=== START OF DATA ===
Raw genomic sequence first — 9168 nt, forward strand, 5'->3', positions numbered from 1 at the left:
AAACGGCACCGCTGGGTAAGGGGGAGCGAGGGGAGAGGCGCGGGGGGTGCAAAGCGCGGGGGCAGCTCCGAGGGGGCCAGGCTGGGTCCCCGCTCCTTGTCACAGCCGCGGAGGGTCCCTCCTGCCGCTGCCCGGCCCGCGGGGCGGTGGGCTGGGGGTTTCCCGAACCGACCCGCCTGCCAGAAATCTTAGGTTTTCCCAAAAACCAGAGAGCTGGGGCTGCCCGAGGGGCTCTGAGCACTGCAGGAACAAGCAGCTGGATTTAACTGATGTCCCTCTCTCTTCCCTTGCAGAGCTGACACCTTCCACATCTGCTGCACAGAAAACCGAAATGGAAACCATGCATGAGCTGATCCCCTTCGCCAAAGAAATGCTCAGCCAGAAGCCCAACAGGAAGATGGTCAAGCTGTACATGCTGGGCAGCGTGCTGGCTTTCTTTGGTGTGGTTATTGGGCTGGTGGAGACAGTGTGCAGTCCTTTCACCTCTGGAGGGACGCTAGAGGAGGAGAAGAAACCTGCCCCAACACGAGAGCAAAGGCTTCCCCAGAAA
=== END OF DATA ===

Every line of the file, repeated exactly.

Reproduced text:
Raw genomic sequence first — 9168 nt, forward strand, 5'->3', positions numbered from 1 at the left:
AAACGGCACCGCTGGGTAAGGGGGAGCGAGGGGAGAGGCGCGGGGGGTGCAAAGCGCGGGGGCAGCTCCGAGGGGGCCAGGCTGGGTCCCCGCTCCTTGTCACAGCCGCGGAGGGTCCCTCCTGCCGCTGCCCGGCCCGCGGGGCGGTGGGCTGGGGGTTTCCCGAACCGACCCGCCTGCCAGAAATCTTAGGTTTTCCCAAAAACCAGAGAGCTGGGGCTGCCCGAGGGGCTCTGAGCACTGCAGGAACAAGCAGCTGGATTTAACTGATGTCCCTCTCTCTTCCCTTGCAGAGCTGACACCTTCCACATCTGCTGCACAGAAAACCGAAATGGAAACCATGCATGAGCTGATCCCCTTCGCCAAAGAAATGCTCAGCCAGAAGCCCAACAGGAAGATGGTCAAGCTGTACATGCTGGGCAGCGTGCTGGCTTTCTTTGGTGTGGTTATTGGGCTGGTGGAGACAGTGTGCAGTCCTTTCACCTCTGGAGGGACGCTAGAGGAGGAGAAGAAACCTGCCCCAACACGAGAGCAAAGGCTTCCCCAGAAA